Lessons from the mat …
Ego can be a crippling thing. Behind our ego lies a subtle intelligence; one, that, if sensing we are likely to fail at something, quietly offers up rationalization for why we shouldn’t even try. It guarantees that we never fail by not letting us attempt in the first place. Paying less attention to the voice of the ego is the first step in putting ourselves on a path to greater learning.
My BJJ instructors, the Machado brothers, have a family credo that begs: ‘leave your ego at the door’. This is something that martial artists can find difficult to do but it is nevertheless a goal worth setting for ourselves. Our ego likes to be right, our ego likes to win and it will squirm and wiggle, plot and plan to avoid having to experience anything otherwise. One of the most corrosive outgrowths of ego is that it will talk us out of doing things where there is a reasonable or high chance of failure. In this way, ego is probably the single biggest hurdle to overcome if we are to experience growth and learning as human beings. Some martial arts environments make it easy for the ego to remain intact, because the lack of serious tests or challenges, ensure that the ego is never really threatened. Some schools are very challenging for the ego; kickboxing or boxing gyms, BJJ or other grappling schools, etc ; in these kinds of places there are few hiding places and the ego is constantly assaulted. This is a good thing; ultimately it allows us to live in state of greater peace and with the sense of confidence that comes with real experience.
What lies around the corner, no one can know. Whether we accept it or not, life is, and always will be, an exploratory journey. As is the case with all exploration, if the unfolding trek doesn’t succeed in killing us, it will almost certainly provide us with instruction. If we want to learn things that others do not know, we need to be willing to do the things that other people do not do.
The martial arts practise, in and of itself, is something that most people are not willing to do; so in some sense, we are already on the path to a kind of excellence that remains out of reach of many people. Extraordinary results are the consequence of extraordinary actions or decisions; and who would settle for anything less? Well, I’ll answer that question for you: nearly everybody! Look around, the world is full of the ordinary, the mundane, disease, unhappiness, suffering; do we really need to contribute more of the same. For myself, the answer is definitely not. I want to live an extraordinary life and this means that I need to do extraordinary things. I approach my martial arts training with this credo in mind and I think they day we begin to settle for the ordinary; then this is the day we should give up our martial arts practise.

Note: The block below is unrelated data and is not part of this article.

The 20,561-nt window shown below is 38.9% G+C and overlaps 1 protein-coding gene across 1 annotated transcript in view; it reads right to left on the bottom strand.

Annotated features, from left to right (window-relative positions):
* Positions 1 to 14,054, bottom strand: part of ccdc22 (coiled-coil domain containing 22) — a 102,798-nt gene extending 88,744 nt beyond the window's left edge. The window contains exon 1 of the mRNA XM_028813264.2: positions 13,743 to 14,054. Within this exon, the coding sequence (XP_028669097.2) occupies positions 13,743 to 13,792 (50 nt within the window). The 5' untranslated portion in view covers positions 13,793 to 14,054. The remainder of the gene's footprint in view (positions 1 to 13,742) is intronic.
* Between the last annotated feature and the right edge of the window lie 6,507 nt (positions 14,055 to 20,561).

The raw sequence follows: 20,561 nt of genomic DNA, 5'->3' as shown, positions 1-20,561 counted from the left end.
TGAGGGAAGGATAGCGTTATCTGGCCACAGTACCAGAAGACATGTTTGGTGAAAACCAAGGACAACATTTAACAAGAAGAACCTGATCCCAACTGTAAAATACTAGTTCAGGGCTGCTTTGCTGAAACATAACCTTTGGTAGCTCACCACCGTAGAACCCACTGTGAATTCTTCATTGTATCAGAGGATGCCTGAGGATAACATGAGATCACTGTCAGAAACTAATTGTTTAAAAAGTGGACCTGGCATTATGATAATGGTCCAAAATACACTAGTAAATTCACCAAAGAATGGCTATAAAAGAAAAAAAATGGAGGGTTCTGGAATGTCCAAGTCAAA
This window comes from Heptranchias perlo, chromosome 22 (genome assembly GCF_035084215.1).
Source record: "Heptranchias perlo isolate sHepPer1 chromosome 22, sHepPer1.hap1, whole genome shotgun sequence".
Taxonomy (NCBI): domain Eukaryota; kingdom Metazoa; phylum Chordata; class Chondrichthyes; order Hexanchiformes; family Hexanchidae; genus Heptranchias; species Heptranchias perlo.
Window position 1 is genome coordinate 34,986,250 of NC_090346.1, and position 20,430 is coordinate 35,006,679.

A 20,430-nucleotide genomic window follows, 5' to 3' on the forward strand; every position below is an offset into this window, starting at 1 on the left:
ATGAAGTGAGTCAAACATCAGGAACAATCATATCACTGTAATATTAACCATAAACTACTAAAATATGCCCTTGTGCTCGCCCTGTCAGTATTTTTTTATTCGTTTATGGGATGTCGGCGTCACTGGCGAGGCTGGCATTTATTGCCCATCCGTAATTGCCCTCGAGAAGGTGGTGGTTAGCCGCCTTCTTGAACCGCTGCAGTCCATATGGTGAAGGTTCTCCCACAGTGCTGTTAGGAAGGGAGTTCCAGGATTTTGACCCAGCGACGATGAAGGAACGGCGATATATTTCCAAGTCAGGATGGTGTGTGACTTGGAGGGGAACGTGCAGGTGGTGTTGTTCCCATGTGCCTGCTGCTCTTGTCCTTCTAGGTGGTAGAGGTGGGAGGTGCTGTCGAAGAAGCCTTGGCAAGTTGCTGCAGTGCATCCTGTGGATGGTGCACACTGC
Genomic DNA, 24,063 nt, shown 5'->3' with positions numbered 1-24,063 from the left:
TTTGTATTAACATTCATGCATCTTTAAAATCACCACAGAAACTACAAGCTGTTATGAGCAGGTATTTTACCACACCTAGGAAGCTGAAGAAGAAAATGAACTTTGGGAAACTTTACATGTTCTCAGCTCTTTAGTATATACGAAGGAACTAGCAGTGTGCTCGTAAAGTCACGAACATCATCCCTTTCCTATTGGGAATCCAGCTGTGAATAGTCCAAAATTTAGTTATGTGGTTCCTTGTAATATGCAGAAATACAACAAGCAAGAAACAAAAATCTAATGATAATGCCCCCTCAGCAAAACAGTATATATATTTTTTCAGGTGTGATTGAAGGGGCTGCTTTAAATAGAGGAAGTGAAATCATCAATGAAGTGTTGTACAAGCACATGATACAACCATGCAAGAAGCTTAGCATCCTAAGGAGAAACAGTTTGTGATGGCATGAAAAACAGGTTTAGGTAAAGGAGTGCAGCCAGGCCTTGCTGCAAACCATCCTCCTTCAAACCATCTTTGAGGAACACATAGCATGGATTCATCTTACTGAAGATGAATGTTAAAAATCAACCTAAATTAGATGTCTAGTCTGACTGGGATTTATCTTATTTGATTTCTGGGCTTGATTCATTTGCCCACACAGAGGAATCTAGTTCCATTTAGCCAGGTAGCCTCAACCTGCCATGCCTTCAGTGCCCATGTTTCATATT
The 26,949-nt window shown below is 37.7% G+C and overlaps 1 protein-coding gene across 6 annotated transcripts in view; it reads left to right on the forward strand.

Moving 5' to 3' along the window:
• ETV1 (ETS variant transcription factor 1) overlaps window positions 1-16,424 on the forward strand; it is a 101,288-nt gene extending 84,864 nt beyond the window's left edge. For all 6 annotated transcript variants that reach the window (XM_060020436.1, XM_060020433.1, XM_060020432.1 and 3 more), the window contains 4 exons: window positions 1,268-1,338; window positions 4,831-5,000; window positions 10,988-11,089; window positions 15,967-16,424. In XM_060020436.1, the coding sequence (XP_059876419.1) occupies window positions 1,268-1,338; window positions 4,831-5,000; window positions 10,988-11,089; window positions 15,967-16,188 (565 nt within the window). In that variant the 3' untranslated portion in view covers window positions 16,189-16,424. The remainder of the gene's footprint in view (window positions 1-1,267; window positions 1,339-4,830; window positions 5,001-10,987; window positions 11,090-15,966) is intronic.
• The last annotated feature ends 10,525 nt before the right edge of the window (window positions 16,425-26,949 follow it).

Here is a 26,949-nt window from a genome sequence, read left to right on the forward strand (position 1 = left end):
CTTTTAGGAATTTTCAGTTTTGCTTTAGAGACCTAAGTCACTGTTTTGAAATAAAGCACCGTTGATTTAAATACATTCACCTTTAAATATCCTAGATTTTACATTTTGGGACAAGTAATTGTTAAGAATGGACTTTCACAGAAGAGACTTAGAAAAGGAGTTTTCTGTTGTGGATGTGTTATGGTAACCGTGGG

Most combative disciplines have evolved under very specific sets of conditions. Some of these disciplines are more or less adaptive than others. In a constantly evolving and changing environment, like the world we live in, it is incumbent upon the martial arts professional to either accept the limitations of what they have to offer or open their minds to further learning. The basic underlying rule of evolution is adapt or perish.
The martial arts are not immune to this universal principle. Each of us has adapted in a greater or lesser degree to the world in which we now live; a world that is very different from the world that existed ten, twenty or thirty years ago. None of us are in denial about the need to drive a car or use a mobile phone for example; but how many martial artists are in denial about the fact that the techniques and strategies that are on offer in the modern-day martial arts landscape are very highly evolved from where they were ten or twenty years ago. The is just so much great material out there and available now; so many effective and innovative training methods; and much of it with a proven track record; can we afford to ignore this fact? I do agree that the world needs some people who are willing to say, collect and preserve old stamps for historical reasons or perhaps out of personal interest; but just don’t try to post any letters with them. I think we need to make distinctions here; distinctions between what we are preserving for arts sake and what we need to practise for effective self-defence in today’s rapidly changing world.
Innovation is naturally driven by necessity and circumstance, and our capacity for creativity seems boundless; but it is when we are cut loose from the confines of familiarity that we can truly tap into our innovative potential. Becoming more innovative is more about familiarizing ourselves with risk, and less about staying with the tried and true.
Ideas spread if they have survival value. In this sense, they are subject to evolutionary forces in a similar way to living things. Good ideas survive and propagate; bad ideas die a natural death. Ideas that other people have about us, also spread and propagate. What ideas these are, depends much on how we go about our work and how we live our lives. Building a solid reputation begins with making small promises and living up to them.
We become more innovative as we let our ego’s go. This takes us back to the first paragraph of this article. The less attached we are to having to win or needing to be right, or be comfortable, or be safe, then the more risks we will take and the more things we discover. It is a process that shouldn’t frighten anyone; there is great joy to be had in discovering things; even if some of these things highlight our shortcomings; perhaps even, especially if they do.
John B Will